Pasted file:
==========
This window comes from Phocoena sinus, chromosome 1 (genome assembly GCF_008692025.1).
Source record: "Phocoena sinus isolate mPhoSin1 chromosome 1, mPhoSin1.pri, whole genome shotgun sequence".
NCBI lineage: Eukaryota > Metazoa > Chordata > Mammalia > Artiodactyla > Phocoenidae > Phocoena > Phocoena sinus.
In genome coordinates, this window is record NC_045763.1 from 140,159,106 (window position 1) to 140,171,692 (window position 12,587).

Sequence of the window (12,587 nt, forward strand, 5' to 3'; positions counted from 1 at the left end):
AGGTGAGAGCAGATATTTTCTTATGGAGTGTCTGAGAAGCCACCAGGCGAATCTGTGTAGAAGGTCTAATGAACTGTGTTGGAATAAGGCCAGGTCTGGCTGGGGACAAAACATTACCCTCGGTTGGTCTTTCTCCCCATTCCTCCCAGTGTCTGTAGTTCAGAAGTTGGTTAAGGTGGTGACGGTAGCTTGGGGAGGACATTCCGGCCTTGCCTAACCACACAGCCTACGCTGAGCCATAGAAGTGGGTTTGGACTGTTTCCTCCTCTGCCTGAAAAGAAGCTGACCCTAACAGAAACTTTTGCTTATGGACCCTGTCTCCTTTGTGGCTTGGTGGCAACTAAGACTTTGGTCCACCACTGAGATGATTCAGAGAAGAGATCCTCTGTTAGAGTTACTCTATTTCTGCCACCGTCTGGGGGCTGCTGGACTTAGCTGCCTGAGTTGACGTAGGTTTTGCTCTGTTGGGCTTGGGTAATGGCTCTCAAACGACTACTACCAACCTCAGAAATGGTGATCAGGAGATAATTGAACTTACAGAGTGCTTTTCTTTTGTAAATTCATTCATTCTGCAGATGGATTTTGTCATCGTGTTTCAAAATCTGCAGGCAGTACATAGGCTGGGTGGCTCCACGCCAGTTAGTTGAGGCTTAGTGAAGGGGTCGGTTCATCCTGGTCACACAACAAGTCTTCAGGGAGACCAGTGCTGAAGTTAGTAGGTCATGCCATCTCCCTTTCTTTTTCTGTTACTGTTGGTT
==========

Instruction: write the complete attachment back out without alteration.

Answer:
This window comes from Phocoena sinus, chromosome 1 (genome assembly GCF_008692025.1).
Source record: "Phocoena sinus isolate mPhoSin1 chromosome 1, mPhoSin1.pri, whole genome shotgun sequence".
NCBI lineage: Eukaryota > Metazoa > Chordata > Mammalia > Artiodactyla > Phocoenidae > Phocoena > Phocoena sinus.
In genome coordinates, this window is record NC_045763.1 from 140,159,106 (window position 1) to 140,171,692 (window position 12,587).

Sequence of the window (12,587 nt, forward strand, 5' to 3'; positions counted from 1 at the left end):
AGGTGAGAGCAGATATTTTCTTATGGAGTGTCTGAGAAGCCACCAGGCGAATCTGTGTAGAAGGTCTAATGAACTGTGTTGGAATAAGGCCAGGTCTGGCTGGGGACAAAACATTACCCTCGGTTGGTCTTTCTCCCCATTCCTCCCAGTGTCTGTAGTTCAGAAGTTGGTTAAGGTGGTGACGGTAGCTTGGGGAGGACATTCCGGCCTTGCCTAACCACACAGCCTACGCTGAGCCATAGAAGTGGGTTTGGACTGTTTCCTCCTCTGCCTGAAAAGAAGCTGACCCTAACAGAAACTTTTGCTTATGGACCCTGTCTCCTTTGTGGCTTGGTGGCAACTAAGACTTTGGTCCACCACTGAGATGATTCAGAGAAGAGATCCTCTGTTAGAGTTACTCTATTTCTGCCACCGTCTGGGGGCTGCTGGACTTAGCTGCCTGAGTTGACGTAGGTTTTGCTCTGTTGGGCTTGGGTAATGGCTCTCAAACGACTACTACCAACCTCAGAAATGGTGATCAGGAGATAATTGAACTTACAGAGTGCTTTTCTTTTGTAAATTCATTCATTCTGCAGATGGATTTTGTCATCGTGTTTCAAAATCTGCAGGCAGTACATAGGCTGGGTGGCTCCACGCCAGTTAGTTGAGGCTTAGTGAAGGGGTCGGTTCATCCTGGTCACACAACAAGTCTTCAGGGAGACCAGTGCTGAAGTTAGTAGGTCATGCCATCTCCCTTTCTTTTTCTGTTACTGTTGGTT